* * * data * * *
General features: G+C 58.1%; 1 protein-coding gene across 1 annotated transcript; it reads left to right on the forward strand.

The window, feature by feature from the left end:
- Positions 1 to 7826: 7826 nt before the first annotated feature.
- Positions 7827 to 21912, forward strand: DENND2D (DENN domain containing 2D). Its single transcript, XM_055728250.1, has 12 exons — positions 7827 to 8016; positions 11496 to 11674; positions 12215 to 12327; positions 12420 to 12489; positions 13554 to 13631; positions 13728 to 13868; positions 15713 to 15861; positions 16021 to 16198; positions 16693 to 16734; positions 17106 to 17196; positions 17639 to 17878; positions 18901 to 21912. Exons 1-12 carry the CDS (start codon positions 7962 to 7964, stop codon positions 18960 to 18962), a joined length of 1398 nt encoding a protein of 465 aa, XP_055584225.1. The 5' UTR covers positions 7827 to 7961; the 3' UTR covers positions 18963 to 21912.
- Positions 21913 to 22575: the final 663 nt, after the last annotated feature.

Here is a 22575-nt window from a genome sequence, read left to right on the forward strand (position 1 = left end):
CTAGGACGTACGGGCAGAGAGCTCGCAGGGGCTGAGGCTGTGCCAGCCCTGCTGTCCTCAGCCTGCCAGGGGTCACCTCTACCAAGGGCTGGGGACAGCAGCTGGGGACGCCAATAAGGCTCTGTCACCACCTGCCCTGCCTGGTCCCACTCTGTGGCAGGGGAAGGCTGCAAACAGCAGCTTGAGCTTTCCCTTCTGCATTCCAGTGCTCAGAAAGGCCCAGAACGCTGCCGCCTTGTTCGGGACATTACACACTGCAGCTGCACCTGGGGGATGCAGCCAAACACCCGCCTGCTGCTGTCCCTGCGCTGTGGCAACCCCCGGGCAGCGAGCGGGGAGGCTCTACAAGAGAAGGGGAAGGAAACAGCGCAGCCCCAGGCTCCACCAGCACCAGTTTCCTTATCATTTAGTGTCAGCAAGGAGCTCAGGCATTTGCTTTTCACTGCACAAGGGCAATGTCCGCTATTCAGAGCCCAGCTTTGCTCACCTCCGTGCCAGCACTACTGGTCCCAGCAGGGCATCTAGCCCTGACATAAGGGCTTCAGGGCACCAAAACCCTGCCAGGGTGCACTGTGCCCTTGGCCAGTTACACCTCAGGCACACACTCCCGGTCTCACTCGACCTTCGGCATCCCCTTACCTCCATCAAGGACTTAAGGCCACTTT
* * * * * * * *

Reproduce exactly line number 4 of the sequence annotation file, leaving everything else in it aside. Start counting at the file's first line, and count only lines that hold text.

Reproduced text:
- Positions 7827 to 21912, forward strand: DENND2D (DENN domain containing 2D). Its single transcript, XM_055728250.1, has 12 exons — positions 7827 to 8016; positions 11496 to 11674; positions 12215 to 12327; positions 12420 to 12489; positions 13554 to 13631; positions 13728 to 13868; positions 15713 to 15861; positions 16021 to 16198; positions 16693 to 16734; positions 17106 to 17196; positions 17639 to 17878; positions 18901 to 21912. Exons 1-12 carry the CDS (start codon positions 7962 to 7964, stop codon positions 18960 to 18962), a joined length of 1398 nt encoding a protein of 465 aa, XP_055584225.1. The 5' UTR covers positions 7827 to 7961; the 3' UTR covers positions 18963 to 21912.